By Dr Ananya Mandal, MD
Dopamine is a vital neurotransmitter in the brain. It plays a role in several functions in the brain including movement, memory, pleasurable reward, behavior and cognition, attention, inhibition of prolactin production, sleep, mood and learning.
Excess and deficiency of this vital chemical is the cause of several disease conditions. Parkinson's disease and drug addiction are some of the examples of problems associated with abnormal dopamine levels.
Uses of dopamine are both in cardiovascular diseases as well as central nervous system diseases.
Dopamine in Parkinson’s disease
Dopamine in blood is unable to cross the blood-brain barrier to reach the brain. In Parkinson’s disease and dopa-responsive dystonia there is a deficiency of dopamine in specific areas of the brain like the basal ganglia.
Levodopa is a dopamine precursor. It enters the brain by crossing the blood-brain barrier. It is typically co-administered with an inhibitor of peripheral decarboxylation (DDC, dopa decarboxylase), such as carbidopa or benserazide. This additional drug prevents breakdown of the levodopa to dopamine in the peripheral blood and ensures that maximum amount reaches the brain.
There are several other dopamine agonists and inhibitors of alternative metabolic route for dopamine by catechol-O-methyl transferase that may be used for these diseases. These include entacapone and tolcapone.
Dopamine in cardiovascular diseases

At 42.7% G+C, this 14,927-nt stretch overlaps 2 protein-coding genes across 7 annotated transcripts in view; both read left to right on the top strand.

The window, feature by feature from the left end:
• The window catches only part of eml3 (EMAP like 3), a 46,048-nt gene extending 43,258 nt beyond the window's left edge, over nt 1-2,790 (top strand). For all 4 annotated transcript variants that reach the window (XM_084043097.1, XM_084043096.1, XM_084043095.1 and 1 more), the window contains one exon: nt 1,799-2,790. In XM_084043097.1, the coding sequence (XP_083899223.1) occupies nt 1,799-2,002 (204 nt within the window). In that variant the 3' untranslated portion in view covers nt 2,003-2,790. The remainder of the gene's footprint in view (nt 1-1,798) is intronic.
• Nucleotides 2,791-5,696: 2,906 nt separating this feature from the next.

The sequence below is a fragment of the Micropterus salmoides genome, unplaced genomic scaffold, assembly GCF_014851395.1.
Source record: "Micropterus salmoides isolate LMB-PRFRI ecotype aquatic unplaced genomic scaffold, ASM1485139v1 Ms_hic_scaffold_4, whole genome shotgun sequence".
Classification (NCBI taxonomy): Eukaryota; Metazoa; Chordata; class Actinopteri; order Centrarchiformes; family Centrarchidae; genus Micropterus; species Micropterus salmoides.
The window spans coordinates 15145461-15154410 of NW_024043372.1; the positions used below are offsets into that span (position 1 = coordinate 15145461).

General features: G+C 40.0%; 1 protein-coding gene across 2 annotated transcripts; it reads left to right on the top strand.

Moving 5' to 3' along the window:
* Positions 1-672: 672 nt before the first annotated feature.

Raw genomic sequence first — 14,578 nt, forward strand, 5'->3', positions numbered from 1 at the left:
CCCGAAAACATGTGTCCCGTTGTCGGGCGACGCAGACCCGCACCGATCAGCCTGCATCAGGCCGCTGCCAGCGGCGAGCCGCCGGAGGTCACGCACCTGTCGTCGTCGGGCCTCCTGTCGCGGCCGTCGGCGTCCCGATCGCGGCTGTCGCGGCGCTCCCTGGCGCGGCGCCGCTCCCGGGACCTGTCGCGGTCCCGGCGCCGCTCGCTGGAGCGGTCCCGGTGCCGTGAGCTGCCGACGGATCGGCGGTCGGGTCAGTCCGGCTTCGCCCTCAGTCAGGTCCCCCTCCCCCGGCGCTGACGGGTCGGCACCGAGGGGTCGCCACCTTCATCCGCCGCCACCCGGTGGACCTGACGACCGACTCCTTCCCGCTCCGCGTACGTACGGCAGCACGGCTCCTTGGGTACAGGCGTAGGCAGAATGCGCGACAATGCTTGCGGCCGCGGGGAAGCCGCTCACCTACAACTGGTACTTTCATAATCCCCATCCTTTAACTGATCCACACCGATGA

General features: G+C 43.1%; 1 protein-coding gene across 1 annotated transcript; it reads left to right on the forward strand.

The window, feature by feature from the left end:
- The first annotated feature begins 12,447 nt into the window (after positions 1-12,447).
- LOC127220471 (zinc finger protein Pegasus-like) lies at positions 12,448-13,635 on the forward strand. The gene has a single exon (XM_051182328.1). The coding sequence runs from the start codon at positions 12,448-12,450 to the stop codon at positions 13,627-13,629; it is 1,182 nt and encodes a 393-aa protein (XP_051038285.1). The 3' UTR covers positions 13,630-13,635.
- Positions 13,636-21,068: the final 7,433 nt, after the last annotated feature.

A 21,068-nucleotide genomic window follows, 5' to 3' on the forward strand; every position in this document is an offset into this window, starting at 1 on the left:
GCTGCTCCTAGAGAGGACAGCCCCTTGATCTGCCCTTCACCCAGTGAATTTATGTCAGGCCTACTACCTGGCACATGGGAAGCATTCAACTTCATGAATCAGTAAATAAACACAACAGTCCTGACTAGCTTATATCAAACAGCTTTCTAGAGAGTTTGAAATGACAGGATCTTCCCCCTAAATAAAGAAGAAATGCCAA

When administered through an IV line, dopamine does not cross the blood brain. It acts on the heart by raising its contractility and blood pressure. This is useful in heart failure
The effects of intravenous dopamine are dose dependent. The dosages include:
2-5 μg/kg/min (low dose) - This dose leads to renal and mesentric vasodilation (via D1 receptors). This dilatation of blood vessels of kidney leads to raised glomerular filtration rate and sodium excretion and raises urine output, leads to better tissue perfusion, BP stabilization. This dose is used in Cardiogenic shock as IV infusion.
5-10 μg/kg/min (moderate dose) - This dose also causes renal and mesentric vasodilation (via D1). This raises the GFR and sodium excretion and raises urine output, better tissue perfusion and BP stabilization. This dose also acts on Beta 1 receptors on heart and makes its contractions and pumping more forceful. This is used in Acute exacerbation of congestive heart failure as IV infusion.
More than 20 μg/kg/min (high dose) - This leads to constriction of blood vessels via Alpha 1 receptors. This leads to decreased renal blood flow and decreased urine output.
Reviewed by April Cashin-Garbutt, BA Hons (Cantab)
Last Updated: Nov 14, 2012